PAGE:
Preventing Execution of Civil Process: Texas Penal Code §38.16

Texas Criminal Law

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The Texas Preventing Execution of Civil Process law gives police the right to arrest you if they believe you prevented a civil process server from serving someone a civil suit.

The Texas legislature codified this criminal offense in Texas Penal Code Section 38.16. The legislature did not update this law in 2023. In fact, this law has not been amended since 1995.

The Penal Code codifies the Texas Preventing Execution of Civil Process law under Title 8 “Offenses Against Public Administration,” Chapter 38 “Obstructing Governmental Operation.” Learn more about the Texas offense of Preventing Execution of Civil Process below.

What is the current Texas law about Preventing Execution of Civil Process?

The current Texas law defines the offense of Preventing Execution of Civil Process in Penal Code Section §38.16 as follows:[1]

(a) A person commits an offense if he intentionally or knowingly by words or physical action prevents the execution of any process in a civil cause.

How can I be charged with a Preventing Execution of Civil Process offense in Texas?

You can be charged with Preventing Execution of Civil Process in Texas if the state’s attorneys believe that each of the elements of 38.16(a) as described in the section above have been met.

What is the statute of limitation for Preventing Execution of Civil Process in Texas?

As a misdemeanor, Preventing Execution of Civil Process charges have a two-year limitations period.[2]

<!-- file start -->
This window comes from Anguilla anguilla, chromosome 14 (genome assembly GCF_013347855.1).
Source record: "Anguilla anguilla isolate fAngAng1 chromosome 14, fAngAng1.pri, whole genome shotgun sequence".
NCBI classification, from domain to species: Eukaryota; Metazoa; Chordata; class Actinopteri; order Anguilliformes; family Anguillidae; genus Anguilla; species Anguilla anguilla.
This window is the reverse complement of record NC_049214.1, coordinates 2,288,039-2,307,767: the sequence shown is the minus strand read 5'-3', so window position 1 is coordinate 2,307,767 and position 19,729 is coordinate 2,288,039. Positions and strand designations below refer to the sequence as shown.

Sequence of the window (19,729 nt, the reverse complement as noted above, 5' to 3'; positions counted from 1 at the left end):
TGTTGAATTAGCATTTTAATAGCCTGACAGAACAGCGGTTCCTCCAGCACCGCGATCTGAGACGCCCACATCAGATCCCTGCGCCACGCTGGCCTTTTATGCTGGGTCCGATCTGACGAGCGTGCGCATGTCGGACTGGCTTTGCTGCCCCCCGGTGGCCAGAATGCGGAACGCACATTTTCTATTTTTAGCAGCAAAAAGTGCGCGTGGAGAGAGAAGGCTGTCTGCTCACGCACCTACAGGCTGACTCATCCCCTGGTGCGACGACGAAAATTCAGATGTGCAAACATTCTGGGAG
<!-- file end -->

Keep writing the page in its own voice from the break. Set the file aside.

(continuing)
What is the penalty for a Texas Preventing Execution of Civil Process offense?

A conviction for Preventing Execution of Civil Process in Texas is punished as a Class C misdemeanor,[3] with a maximum possible fine under Texas state law of up to $500. Learn about the differences between grades of felonies and misdemeanors here.

Can you get probation for Preventing Execution of Civil Process in Texas?

The Texas Code of Criminal Procedure allows both judges and juries to grant probation for Preventing Execution of Civil Process, and judges are also allowed to accept deferred adjudication plea deals.[4]

Note, however, that judges may not grant community supervision after a conviction if (1) the defendant used or exhibited a deadly weapon during the commission of the felony or immediate flight thereafter and (2) the defendant used or exhibited the deadly weapon himself or was a party to the offense and knew that a deadly weapon would be used or exhibited.[5]

What level of crime is Preventing Execution of Civil Process in Texas?

The Penal Code classifies Preventing Execution of Civil Process as a Class C misdemeanor.

Learn more about the penalty range for this offense in the section above.


^1. Texas Penal Code §38.16. This law is current as of the 88th Legislature Regular Session.^2. See Code of Criminal Procedure 12.02(a)^3. Texas Penal Code §38.16(c)^4. See Chapter 42, Texas Code of Criminal Procedure, Art. 42A.054, Art. 42A.056, Art. 42A.102 .^5. Art. 42A.054(b), Texas Code of Criminal Procedure

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